TuSimple Launches the World's First Autonomous Freight Delivery Service
While the auto industry remains focused on developing self-driving cars, a handful of promising startups are developing self-driving trucks that may one transform the shipping industry. The trucking industry is now one step closer towards that goal.
Self-driving truck startup TuSimple announced today the launch of freight delivery service with some of the world's leading shipping companies, including United Parcel Service (UPS), Penske, U.S. Xpress, and McLane.
TuSimple says its the world's first autonomous freight delivery service.
TuSimple was founded in 2015 with the goal of bringing level-4 autonomous driving technology to the trucking industry, which is poised for disruption with technology.
TuSimple says that its freight network should be operational nationwide by 2024 and begin operating some driverless trucks on routes by 2021.
UPS and McLane, which serve convenience stores, mass merchants, drug stores and chain restaurants, already run some shorter test routes in a pilot with TuSimple. Trucking firm US Xpress Enterprises Inc has signed up to start using TuSimple's network soon, a TuSimple spokeswoman told Reuters.
UPS, which is the world's largest package delivery company, announced in August 2019 that it bought a minority stake in San Diego-based TuSimple. The company also revealed that it has been testing the TuSimple autonomous trucks since May 2019 on a busy freight route in Arizona.
UPS is betting that autonomous vehicle technology can expand more rapidly in commercial vehicles than in robotaxis.
The UPS trucks delivery trucks are an ideal candidate for automation. The trucks operate on fixed highway routes 24 hours a day. By operating at night, autonomous trucks fleets can be more efficient, increasing truck utilization from an average of 50% to around 80%, according to TuSimple.
Many industry analysts believe that self-driving trucks will be deployed before vehicles designed to carry passengers. From an engineering standpoint, its easier to develop driverless trucks for highway runs that do not require advanced perception systems designed to operate in urban areas and around pedestrians and bicyclists.
Mapping highways for self-driving trucks is relatively straightforward and the same type of automated driving technology used to keep passenger cars centered in a highway lane and maintain a fixed speed, such as with Tesla's Autopilot, can be deployed in bigger trucks.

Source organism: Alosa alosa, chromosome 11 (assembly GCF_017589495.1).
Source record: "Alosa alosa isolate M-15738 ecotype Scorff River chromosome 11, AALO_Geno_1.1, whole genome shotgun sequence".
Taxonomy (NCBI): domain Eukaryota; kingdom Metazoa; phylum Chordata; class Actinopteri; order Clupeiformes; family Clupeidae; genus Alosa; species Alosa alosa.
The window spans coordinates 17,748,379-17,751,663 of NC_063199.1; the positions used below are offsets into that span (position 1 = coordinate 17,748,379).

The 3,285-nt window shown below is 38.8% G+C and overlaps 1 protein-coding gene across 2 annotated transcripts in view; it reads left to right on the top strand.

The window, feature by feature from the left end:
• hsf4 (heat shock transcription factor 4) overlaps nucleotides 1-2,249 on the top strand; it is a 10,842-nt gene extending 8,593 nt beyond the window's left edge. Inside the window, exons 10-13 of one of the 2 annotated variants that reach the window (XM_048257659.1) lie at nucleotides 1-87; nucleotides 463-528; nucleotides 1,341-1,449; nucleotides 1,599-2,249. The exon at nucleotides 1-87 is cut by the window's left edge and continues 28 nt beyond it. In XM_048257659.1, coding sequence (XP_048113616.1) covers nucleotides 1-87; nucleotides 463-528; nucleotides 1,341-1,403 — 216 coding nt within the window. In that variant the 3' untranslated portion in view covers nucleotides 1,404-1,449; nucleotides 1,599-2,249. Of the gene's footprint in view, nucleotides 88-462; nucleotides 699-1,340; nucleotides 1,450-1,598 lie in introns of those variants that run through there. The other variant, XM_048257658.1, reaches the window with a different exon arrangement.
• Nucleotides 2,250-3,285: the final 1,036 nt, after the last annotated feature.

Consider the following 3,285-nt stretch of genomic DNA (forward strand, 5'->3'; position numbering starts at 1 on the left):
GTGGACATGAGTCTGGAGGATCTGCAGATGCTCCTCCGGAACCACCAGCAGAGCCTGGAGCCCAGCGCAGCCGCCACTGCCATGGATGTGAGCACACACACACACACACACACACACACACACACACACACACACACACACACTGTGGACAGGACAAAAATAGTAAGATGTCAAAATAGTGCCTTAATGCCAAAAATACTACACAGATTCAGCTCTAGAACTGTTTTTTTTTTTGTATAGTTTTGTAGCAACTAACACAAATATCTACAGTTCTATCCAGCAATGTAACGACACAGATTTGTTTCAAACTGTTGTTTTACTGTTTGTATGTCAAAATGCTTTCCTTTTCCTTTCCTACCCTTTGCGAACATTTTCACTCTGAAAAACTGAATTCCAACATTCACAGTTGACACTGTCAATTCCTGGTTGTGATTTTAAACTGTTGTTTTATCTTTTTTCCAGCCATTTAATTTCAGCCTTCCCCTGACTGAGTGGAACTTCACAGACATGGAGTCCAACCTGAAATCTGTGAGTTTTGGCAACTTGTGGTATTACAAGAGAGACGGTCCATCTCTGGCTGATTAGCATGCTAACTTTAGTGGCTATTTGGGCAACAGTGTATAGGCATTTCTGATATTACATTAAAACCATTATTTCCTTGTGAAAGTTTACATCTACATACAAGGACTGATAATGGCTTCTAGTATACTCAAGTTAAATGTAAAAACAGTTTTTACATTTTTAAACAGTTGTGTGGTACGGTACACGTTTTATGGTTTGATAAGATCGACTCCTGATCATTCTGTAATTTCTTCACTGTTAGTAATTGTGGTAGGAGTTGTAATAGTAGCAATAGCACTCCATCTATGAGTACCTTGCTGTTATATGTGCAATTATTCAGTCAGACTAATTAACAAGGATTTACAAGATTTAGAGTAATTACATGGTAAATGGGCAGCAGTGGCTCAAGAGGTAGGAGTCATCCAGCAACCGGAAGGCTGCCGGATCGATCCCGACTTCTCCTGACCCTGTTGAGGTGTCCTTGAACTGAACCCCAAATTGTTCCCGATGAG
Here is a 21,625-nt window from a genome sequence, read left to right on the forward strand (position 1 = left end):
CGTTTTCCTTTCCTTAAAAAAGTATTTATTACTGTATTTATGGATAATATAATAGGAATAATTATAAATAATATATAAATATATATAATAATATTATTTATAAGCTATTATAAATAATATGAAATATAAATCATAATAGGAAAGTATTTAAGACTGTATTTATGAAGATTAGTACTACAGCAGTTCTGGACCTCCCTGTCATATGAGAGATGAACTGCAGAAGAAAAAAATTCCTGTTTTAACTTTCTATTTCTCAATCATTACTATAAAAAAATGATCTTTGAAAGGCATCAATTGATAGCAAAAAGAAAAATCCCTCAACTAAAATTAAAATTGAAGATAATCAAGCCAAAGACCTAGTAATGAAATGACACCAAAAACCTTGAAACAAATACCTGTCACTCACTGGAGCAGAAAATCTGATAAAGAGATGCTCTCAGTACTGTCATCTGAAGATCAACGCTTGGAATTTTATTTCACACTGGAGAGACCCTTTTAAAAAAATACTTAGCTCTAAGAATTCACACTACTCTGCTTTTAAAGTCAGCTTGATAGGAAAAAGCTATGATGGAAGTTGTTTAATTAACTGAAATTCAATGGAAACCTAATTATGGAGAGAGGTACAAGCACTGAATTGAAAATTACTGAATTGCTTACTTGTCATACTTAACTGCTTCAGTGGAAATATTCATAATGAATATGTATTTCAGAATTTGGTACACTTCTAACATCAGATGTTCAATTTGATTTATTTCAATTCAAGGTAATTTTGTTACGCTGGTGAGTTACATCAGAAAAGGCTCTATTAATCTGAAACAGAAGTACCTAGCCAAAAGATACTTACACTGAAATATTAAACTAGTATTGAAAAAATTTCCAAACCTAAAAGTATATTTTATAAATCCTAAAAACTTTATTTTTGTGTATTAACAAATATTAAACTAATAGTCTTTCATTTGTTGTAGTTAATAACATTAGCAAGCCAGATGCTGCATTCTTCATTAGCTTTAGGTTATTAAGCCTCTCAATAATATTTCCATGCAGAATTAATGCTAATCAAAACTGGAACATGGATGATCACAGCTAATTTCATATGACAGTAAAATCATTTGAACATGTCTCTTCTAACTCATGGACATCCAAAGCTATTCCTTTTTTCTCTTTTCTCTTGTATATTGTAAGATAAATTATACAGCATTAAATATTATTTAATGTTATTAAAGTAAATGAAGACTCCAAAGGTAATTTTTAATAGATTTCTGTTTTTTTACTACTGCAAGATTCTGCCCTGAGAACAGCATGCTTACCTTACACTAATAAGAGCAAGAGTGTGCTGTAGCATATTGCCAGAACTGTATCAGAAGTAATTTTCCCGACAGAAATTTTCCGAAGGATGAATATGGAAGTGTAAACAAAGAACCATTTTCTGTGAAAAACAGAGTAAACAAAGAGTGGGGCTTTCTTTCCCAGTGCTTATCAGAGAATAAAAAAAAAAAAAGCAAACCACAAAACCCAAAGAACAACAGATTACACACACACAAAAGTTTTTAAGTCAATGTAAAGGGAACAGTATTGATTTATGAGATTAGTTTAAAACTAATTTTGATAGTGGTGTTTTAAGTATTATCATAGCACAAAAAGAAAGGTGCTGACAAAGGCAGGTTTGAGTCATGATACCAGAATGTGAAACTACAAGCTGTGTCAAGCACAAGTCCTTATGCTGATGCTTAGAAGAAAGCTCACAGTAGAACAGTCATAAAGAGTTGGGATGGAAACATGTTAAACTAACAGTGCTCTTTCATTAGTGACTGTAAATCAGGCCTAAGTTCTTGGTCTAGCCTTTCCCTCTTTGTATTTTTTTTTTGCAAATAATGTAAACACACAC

TuSimple executives compare the driverless routes to a railroad, with trucks following set routes like railway links between fixed points.
Self-driving trucks also promise to be much more efficient for fleet operators, as they can be operated 24 hours a day, without having to stop and take breaks like human truck drivers are required to do. Companies are also developing fully-electric and fuel cell semi-trucks, which will eliminate the use of diesel fuel and frequent stops to refuel.
By 2021, TuSimple plans to operate seven routes between Phoenix, Tucson, El Paso and Dallas as part of its autonomous shipping network. These routes consist almost exclusively of major highways.The second phase rollout will link Phoenix with cities further east, including Nashville, Atlanta and Tampa. By 2024, TuSimple plans to link north to the cities of Chicago, Boston and New York.
The company is hoping that the federal government will come up with a regulatory framework, by then, so that self-driving freight vehicles can operate on public roads in the U.S.
To start, the trucks will not operate without humans. TuSimple currently uses a trained truck driver behind the wheel to monitor the operations at all times, as an engineer in the truck that's responsible to monitor the truck's autonomous driving systems and collect data.
Much of TuSimple's technicial focus is on its long-range perception system, which exceeds that of many self-driving vehicles being developed. The company's perception system is specifically designed for long-haul semi-trucks, which can weigh up to 80,000 pounds when fully loaded. These trucks need ample room to stop, if needed.
TuSimple's perception system has a vision range of 1,000 meters, which is further than any other autonomous perception system today, according to the company.
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